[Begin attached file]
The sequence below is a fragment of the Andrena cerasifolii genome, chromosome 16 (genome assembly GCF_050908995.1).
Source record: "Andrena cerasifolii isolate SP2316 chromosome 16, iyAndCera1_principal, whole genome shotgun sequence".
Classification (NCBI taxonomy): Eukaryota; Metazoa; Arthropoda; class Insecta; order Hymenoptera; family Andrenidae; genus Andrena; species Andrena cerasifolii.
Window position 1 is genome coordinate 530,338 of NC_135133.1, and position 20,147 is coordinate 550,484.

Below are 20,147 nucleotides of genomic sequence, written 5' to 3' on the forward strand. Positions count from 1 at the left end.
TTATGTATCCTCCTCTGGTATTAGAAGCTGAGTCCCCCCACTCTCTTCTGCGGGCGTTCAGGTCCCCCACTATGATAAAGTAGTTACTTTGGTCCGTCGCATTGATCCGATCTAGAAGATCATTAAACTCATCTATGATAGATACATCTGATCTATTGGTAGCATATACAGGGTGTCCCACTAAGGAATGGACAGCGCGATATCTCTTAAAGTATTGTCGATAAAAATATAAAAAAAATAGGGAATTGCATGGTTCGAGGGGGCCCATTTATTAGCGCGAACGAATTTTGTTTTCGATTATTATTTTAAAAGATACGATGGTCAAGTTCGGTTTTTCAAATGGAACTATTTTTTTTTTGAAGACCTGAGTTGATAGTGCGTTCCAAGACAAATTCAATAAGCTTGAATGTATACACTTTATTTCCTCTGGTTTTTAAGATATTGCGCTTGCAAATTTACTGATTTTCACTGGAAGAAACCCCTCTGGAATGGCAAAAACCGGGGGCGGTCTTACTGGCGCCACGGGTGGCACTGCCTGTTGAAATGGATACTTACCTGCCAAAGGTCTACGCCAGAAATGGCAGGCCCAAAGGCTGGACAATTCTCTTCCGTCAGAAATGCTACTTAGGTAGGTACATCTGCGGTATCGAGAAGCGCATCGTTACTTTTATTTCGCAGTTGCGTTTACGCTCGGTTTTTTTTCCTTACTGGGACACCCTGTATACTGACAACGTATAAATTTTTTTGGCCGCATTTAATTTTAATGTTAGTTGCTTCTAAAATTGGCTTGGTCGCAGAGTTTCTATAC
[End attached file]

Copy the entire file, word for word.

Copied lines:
The sequence below is a fragment of the Andrena cerasifolii genome, chromosome 16 (genome assembly GCF_050908995.1).
Source record: "Andrena cerasifolii isolate SP2316 chromosome 16, iyAndCera1_principal, whole genome shotgun sequence".
Classification (NCBI taxonomy): Eukaryota; Metazoa; Arthropoda; class Insecta; order Hymenoptera; family Andrenidae; genus Andrena; species Andrena cerasifolii.
Window position 1 is genome coordinate 530,338 of NC_135133.1, and position 20,147 is coordinate 550,484.

Below are 20,147 nucleotides of genomic sequence, written 5' to 3' on the forward strand. Positions count from 1 at the left end.
TTATGTATCCTCCTCTGGTATTAGAAGCTGAGTCCCCCCACTCTCTTCTGCGGGCGTTCAGGTCCCCCACTATGATAAAGTAGTTACTTTGGTCCGTCGCATTGATCCGATCTAGAAGATCATTAAACTCATCTATGATAGATACATCTGATCTATTGGTAGCATATACAGGGTGTCCCACTAAGGAATGGACAGCGCGATATCTCTTAAAGTATTGTCGATAAAAATATAAAAAAAATAGGGAATTGCATGGTTCGAGGGGGCCCATTTATTAGCGCGAACGAATTTTGTTTTCGATTATTATTTTAAAAGATACGATGGTCAAGTTCGGTTTTTCAAATGGAACTATTTTTTTTTTGAAGACCTGAGTTGATAGTGCGTTCCAAGACAAATTCAATAAGCTTGAATGTATACACTTTATTTCCTCTGGTTTTTAAGATATTGCGCTTGCAAATTTACTGATTTTCACTGGAAGAAACCCCTCTGGAATGGCAAAAACCGGGGGCGGTCTTACTGGCGCCACGGGTGGCACTGCCTGTTGAAATGGATACTTACCTGCCAAAGGTCTACGCCAGAAATGGCAGGCCCAAAGGCTGGACAATTCTCTTCCGTCAGAAATGCTACTTAGGTAGGTACATCTGCGGTATCGAGAAGCGCATCGTTACTTTTATTTCGCAGTTGCGTTTACGCTCGGTTTTTTTTCCTTACTGGGACACCCTGTATACTGACAACGTATAAATTTTTTTGGCCGCATTTAATTTTAATGTTAGTTGCTTCTAAAATTGGCTTGGTCGCAGAGTTTCTATAC